Pepper Prize finalists Natalie Beckford ‘24, Courtenay Lampert ‘24 and Matwos Tadesse ‘24 were largely indifferent to the tradition’s end, the latter writing in an email that he is “not big on these kinds of traditions,” while Chen and Oktay were supportive of the decision.

Most of the finalists interviewed acknowledged the importance of preserving the over 230-year-old artifact, which was taken from the Marquis de Lafayette after he was imprisoned by the Austrians in the late 18th century. The sword was gifted to Lafayette College for its centennial celebration by Prussian aristocrats.

Lafayette College President William Mather Lewis and Baroness Monica von Miltitz holding the sword in 1932. von Miltitz gifted the sword to Lafayette for its centennial celebration. (Photo courtesy of Elaine Stomber ’89)

Graduation ceremonies as early as 1940 saw the leader of the graduation procession carry the sword. The current tradition began in 2014, the first commencement ceremony of the then-college President Alison Byerly.

“When I learned that the college owned a sword that belonged to the Marquis, I thought that incorporating the sword into commencement would be a fun way to symbolically honor that connection,” Byerly wrote in an email. “Lafayette College is so unusual in having a historical artifact of that kind, I hoped that including the sword would add a distinctive and memorable element to commencement, something special that only happens at Lafayette.”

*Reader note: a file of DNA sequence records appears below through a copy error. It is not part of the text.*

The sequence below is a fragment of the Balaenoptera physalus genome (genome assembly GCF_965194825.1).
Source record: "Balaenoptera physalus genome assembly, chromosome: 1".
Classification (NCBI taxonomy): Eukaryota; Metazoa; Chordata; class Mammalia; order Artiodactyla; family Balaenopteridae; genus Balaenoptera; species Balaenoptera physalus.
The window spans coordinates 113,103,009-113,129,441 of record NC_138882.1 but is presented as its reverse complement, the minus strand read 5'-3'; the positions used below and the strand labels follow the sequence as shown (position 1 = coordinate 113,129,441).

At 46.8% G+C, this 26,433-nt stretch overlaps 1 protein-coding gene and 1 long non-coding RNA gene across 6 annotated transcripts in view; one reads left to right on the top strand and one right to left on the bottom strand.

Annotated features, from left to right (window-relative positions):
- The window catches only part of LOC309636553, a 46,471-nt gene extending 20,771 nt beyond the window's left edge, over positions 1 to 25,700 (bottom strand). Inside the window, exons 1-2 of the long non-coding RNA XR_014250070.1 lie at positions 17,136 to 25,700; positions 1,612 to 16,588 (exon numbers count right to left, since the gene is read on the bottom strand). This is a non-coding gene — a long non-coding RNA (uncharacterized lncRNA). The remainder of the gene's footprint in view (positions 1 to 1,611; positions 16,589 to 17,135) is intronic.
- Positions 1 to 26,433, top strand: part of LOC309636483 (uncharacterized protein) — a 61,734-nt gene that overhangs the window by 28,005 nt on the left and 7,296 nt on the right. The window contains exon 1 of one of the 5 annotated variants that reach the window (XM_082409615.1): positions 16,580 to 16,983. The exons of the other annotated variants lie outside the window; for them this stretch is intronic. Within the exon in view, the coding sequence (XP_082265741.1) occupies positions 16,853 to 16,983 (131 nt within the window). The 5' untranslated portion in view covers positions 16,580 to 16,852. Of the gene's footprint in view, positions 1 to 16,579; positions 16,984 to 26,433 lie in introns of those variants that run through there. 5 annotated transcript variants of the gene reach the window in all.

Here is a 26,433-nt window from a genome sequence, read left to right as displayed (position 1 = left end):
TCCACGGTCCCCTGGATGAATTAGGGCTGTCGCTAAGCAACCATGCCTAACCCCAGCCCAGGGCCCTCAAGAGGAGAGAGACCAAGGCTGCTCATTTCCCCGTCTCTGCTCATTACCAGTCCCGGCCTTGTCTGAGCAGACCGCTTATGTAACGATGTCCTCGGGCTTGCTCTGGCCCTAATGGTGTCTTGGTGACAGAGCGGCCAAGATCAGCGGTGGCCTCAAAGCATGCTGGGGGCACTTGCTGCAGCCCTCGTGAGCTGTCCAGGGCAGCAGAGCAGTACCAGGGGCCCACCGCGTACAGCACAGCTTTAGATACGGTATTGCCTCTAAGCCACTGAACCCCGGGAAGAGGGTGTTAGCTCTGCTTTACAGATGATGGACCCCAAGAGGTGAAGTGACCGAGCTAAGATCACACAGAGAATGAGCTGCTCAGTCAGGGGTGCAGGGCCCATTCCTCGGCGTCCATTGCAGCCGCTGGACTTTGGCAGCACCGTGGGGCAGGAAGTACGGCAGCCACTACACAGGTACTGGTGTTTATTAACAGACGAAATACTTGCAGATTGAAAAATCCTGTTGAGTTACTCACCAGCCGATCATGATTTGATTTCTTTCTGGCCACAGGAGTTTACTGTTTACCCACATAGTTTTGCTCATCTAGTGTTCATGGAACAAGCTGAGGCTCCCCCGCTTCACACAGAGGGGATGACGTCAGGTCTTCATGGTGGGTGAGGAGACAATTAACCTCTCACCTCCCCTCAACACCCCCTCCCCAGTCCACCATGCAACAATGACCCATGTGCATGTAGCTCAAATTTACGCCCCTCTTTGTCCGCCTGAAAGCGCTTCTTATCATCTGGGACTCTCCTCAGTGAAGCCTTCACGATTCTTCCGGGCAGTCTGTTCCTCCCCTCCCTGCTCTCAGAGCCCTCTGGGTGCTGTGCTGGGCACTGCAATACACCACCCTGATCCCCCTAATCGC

Then-archivist Diane Shaw, a scholar of the college’s namesake, recalled in an interview telling Byerly that she worried that the sword was a “weapon of war” and that Byerly “might want to think of something else that wasn’t quite so militaristic.”

“We did talk initially about whether it might seem to glorify war, but people felt that if the sword was respectfully ‘presented,’ that is, held out in display with two hands, rather than wielded in one hand as in battle, it would evoke history rather than war,” Byerly wrote.

The sword was presented by the Pepper Prize winner without issue for the first couple of years, but as the tradition aged, “there were some who actually did some rather swashbuckling maneuvers with the sword,” according to Shaw.

Shaw could not recall the Pepper Prize finalists being instructed on how to wield the sword, other than to wear white gloves that would protect it from bodily oils. It was rusting left on those protective gloves by the sword that was the impetus for Stomber, the current archivist, to raise the issue with the commencement committee.

“If the Metropolitan Museum of Art had a similar sword in their arms and armor division, they probably wouldn’t allow it to be taken outside for an outside ceremony every year,” Stomber said.

Managing Editor Emma Chen ’24 did not contribute writing or reporting.

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About the Contributors
Trebor Maitin
Trebor Maitin, Managing Editor
Pennsylvania enthusiast.
Patrick Hansell
Patrick Hansell, Staff Photographer

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  • J

    Jimmy PaceApr 28, 2024 at 6:46 pm

    This is insanity. The sword was used to fight against TYRANNY.

    If you oppose Lafayette’s sword, then you support tyranny.